As I drove down the interstate a call came into my cell phone. I didn’t recognize the number, so I let I pushed it to voicemail. Not that I would have likely answered a recognized number at this point either. A message was left, and curiosity always gets the best of me, so I checked it.
It was a detective. A police. A police detective from my hometown. He needed me to get in touch with him.
He immediately followed his voicemail with a text message. Actually, multiple text messages. He repeated the content of his voicemail along with adding that there were a number of people concerned about me.
I sent a text back letting him know that while I appreciated his concern, we wouldn’t be talking. Thanks, but no thanks.
My phone immediately rang again. Same number. Pushed to the same voicemail. Message left. I listened.
A bit more urgent plea this time. With a bit of a tone to suggest I was defying police orders and needed to comply. Guess he decided to try the strong arm tactic. Again, I ignored the voicemail only to receive another text a few minutes later. His communications turned more aggressive, and while not effectively spurring any interest in my part on communicating with the authorities…they did have one effect. They kicked in an extremely high level of paranoia coursing through my veins.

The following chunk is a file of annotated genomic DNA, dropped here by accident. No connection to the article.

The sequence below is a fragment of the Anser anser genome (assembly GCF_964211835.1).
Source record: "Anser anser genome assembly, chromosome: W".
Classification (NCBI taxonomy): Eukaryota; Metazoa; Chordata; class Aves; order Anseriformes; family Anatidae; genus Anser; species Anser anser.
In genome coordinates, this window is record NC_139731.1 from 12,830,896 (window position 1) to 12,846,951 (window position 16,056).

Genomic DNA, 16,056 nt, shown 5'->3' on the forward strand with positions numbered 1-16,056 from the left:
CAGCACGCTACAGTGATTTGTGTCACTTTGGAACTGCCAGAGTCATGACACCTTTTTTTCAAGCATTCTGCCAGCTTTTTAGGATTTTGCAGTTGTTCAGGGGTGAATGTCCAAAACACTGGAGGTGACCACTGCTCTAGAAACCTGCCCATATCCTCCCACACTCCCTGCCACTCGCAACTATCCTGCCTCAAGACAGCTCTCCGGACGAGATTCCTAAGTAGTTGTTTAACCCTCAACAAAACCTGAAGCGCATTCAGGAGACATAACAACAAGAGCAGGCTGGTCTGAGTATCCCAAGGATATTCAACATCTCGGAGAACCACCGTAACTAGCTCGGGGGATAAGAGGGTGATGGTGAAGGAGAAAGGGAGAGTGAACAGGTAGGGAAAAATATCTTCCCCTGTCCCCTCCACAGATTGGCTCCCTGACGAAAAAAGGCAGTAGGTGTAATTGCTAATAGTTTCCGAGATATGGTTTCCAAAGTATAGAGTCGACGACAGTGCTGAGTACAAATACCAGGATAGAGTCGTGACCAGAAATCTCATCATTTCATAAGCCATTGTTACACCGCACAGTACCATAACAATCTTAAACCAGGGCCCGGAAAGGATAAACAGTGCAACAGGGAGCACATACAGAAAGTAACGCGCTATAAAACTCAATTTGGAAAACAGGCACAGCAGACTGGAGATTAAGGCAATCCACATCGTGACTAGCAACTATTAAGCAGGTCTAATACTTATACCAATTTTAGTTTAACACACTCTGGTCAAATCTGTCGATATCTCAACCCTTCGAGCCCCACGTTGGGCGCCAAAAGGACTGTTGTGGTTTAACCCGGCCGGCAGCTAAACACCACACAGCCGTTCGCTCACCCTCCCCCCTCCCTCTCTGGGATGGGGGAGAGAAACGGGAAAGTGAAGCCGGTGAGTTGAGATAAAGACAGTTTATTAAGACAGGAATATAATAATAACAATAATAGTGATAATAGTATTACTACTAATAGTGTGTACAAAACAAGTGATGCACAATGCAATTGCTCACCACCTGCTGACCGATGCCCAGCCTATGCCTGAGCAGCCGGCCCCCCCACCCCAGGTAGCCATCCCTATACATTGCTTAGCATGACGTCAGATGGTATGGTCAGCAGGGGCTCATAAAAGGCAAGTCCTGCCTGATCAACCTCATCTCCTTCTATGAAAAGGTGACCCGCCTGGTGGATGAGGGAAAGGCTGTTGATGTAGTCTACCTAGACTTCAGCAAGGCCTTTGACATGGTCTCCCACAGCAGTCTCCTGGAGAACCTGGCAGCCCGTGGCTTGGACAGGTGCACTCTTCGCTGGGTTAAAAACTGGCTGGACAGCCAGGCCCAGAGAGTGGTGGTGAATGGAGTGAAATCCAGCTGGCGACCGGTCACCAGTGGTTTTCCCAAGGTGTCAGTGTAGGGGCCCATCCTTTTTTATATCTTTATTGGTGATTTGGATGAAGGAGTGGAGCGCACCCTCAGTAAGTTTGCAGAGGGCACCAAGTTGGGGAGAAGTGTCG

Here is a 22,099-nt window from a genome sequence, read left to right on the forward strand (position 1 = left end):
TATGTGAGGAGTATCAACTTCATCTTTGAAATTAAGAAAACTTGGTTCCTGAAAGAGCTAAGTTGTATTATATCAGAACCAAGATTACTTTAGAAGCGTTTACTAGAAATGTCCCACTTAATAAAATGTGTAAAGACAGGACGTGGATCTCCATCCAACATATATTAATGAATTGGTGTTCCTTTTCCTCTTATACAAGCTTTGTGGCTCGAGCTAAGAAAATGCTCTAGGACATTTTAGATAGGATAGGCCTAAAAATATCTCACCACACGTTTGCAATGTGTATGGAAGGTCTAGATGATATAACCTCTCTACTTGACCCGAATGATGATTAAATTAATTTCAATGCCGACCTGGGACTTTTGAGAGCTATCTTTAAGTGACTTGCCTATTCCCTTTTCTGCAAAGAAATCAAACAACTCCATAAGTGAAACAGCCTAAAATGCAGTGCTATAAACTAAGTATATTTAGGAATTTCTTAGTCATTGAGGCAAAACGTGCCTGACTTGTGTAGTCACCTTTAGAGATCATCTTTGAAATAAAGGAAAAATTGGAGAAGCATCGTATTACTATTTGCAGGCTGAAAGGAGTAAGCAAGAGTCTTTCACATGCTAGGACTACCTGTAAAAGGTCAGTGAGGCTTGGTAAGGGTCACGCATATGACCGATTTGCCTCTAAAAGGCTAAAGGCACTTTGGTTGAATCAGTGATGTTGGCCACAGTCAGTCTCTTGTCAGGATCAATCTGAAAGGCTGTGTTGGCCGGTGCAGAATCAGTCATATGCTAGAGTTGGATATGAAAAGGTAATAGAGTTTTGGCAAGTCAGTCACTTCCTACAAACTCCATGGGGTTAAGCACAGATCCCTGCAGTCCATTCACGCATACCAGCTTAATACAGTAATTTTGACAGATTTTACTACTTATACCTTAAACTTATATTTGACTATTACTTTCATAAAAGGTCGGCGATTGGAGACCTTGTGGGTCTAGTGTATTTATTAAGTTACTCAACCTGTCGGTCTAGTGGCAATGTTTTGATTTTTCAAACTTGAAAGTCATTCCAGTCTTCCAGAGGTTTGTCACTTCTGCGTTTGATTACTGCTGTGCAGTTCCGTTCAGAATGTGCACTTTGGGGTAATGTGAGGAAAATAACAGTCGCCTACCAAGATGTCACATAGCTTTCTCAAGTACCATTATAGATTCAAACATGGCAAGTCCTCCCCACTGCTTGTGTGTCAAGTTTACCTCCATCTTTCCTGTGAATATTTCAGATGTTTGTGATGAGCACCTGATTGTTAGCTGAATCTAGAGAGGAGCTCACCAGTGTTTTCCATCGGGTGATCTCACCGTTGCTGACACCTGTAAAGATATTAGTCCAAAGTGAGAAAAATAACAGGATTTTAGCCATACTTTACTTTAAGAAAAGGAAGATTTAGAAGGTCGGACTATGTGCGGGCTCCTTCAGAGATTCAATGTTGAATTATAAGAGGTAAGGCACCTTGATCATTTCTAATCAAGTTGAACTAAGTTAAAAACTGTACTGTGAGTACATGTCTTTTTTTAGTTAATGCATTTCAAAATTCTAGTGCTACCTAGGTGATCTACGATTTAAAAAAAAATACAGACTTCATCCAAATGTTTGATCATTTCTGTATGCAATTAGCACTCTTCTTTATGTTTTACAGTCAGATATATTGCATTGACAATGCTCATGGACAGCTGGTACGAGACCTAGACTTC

My mind transitioned from a state of focus on the mission at hand to almost a split frenetic state of moving forward while constantly checking behind. The mirrors of my vehicle became all the more important. From this point of the day until I boarded the train any eye that rested on me for more than a second caused me great angst.
My ability to plan or map out any hope of rest over the next 18 hours was thrown out the window. I resolved in my mind that I could not stay in any single place for more than an hour. I could not nap. I could not let my eyes rest for a second. I would need to constantly be on the move. Constantly be on the lookout. Find crowds. Blend in. Never stay parked for too long. Never leave my vehicle unoccupied longer than absolutely necessary.
It became exhausting. Physically. Even more so mentally.
I remember at the time thinking, “This is how I know I have lost my fucking mind. I have never been this paranoid. Afraid that I’m being tracked. Afraid that I’m being followed. Afraid that someone is after me. Unable to settle. Unable to rest. I have lost my grip.”
Fast forward to today. I rested on my bed following work, unable to get my weekly Monday nap underway, when it hit me. I have always been paranoid. I have always battled the inner demons of fear. Year after year after year, without ever putting them all together.
Because this was just one more sign that was always being ignored that something wasn’t right. That my brain wasn’t working right. That it was sick. That I was suffering and had always suffered at some level from a mental illness.
Let me show you what I mean…